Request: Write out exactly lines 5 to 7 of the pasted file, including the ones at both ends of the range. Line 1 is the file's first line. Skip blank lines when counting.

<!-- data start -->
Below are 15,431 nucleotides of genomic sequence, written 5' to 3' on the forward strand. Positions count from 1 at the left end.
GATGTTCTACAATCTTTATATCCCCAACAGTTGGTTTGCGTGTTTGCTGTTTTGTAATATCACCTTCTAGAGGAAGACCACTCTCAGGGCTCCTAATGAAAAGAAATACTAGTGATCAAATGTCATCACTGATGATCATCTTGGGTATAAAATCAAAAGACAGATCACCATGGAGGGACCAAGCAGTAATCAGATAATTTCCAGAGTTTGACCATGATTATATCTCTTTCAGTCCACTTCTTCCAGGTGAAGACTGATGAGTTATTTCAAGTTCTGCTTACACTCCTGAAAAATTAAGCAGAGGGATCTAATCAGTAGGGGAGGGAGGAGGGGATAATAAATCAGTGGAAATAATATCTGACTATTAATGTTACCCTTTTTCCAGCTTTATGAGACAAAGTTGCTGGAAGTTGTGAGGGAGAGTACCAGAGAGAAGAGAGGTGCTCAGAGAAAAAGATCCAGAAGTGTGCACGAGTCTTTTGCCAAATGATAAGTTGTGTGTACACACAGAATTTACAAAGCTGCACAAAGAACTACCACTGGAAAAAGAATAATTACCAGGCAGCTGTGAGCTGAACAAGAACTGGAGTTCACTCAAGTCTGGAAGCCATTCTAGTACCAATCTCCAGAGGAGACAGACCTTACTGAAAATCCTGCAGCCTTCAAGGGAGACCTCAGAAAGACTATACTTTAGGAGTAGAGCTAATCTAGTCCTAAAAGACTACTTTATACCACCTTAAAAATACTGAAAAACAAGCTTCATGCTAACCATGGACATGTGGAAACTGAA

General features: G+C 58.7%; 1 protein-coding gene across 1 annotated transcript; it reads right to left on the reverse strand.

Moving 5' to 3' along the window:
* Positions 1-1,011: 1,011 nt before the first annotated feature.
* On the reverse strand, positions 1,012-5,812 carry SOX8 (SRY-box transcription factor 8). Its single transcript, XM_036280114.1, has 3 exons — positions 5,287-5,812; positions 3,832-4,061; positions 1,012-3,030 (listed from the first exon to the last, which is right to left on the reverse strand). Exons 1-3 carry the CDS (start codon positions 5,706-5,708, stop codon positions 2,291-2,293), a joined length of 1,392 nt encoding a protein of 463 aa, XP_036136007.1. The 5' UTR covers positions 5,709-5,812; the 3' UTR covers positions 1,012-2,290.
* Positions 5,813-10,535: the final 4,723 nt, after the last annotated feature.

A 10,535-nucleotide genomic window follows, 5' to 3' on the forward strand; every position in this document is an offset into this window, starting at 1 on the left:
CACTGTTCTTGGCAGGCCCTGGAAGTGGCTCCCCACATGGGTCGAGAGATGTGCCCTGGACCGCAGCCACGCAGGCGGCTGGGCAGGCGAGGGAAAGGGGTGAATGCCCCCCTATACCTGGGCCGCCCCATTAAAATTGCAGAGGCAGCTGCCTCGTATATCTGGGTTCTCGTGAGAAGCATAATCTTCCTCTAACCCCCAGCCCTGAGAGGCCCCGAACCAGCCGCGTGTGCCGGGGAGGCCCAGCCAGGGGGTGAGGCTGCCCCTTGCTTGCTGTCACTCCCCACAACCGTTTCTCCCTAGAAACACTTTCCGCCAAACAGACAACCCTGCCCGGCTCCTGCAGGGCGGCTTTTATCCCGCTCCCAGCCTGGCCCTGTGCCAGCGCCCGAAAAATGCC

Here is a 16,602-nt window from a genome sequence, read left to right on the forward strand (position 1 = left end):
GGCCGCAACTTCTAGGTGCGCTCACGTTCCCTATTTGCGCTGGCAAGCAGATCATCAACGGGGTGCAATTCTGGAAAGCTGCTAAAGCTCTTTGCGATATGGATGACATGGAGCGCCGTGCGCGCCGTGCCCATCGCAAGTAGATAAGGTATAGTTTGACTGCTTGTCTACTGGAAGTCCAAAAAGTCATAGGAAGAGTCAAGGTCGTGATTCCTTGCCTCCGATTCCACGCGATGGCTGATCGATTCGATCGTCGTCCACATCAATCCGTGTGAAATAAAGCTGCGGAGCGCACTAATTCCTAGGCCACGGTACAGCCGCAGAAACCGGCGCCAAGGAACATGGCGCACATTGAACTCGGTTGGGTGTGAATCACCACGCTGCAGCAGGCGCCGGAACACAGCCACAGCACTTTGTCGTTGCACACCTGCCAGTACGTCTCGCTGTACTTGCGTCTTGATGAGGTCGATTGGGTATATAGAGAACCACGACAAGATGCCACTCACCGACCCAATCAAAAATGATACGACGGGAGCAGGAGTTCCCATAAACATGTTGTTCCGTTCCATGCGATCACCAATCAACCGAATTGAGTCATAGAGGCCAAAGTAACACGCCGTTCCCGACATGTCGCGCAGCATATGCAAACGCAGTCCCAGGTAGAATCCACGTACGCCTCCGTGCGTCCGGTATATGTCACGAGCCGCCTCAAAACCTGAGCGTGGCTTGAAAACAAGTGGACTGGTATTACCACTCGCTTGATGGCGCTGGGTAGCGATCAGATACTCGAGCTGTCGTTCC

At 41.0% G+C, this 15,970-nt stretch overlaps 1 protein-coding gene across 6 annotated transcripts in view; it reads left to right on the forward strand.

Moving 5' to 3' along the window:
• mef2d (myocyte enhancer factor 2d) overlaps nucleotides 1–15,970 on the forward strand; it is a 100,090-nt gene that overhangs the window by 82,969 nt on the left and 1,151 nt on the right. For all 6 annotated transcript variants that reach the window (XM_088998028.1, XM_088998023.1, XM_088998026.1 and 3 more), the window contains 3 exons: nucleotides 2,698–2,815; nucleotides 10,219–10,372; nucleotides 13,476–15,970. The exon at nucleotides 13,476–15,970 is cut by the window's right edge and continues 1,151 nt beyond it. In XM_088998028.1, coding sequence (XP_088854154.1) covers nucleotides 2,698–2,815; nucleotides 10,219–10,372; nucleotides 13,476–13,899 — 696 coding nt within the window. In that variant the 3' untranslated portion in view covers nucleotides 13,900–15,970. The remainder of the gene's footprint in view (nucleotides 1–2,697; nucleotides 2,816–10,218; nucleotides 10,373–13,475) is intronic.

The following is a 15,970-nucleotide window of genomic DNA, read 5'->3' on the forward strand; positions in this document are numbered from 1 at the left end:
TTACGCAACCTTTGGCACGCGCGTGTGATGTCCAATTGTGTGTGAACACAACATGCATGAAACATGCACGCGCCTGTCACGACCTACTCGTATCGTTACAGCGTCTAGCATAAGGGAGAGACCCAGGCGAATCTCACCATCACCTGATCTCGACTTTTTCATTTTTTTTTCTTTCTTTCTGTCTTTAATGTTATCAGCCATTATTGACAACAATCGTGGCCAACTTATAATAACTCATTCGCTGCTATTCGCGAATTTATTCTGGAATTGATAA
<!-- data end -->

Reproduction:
* Positions 1-1,011: 1,011 nt before the first annotated feature.
* On the reverse strand, positions 1,012-5,812 carry SOX8 (SRY-box transcription factor 8). Its single transcript, XM_036280114.1, has 3 exons — positions 5,287-5,812; positions 3,832-4,061; positions 1,012-3,030 (listed from the first exon to the last, which is right to left on the reverse strand). Exons 1-3 carry the CDS (start codon positions 5,706-5,708, stop codon positions 2,291-2,293), a joined length of 1,392 nt encoding a protein of 463 aa, XP_036136007.1. The 5' UTR covers positions 5,709-5,812; the 3' UTR covers positions 1,012-2,290.
* Positions 5,813-10,535: the final 4,723 nt, after the last annotated feature.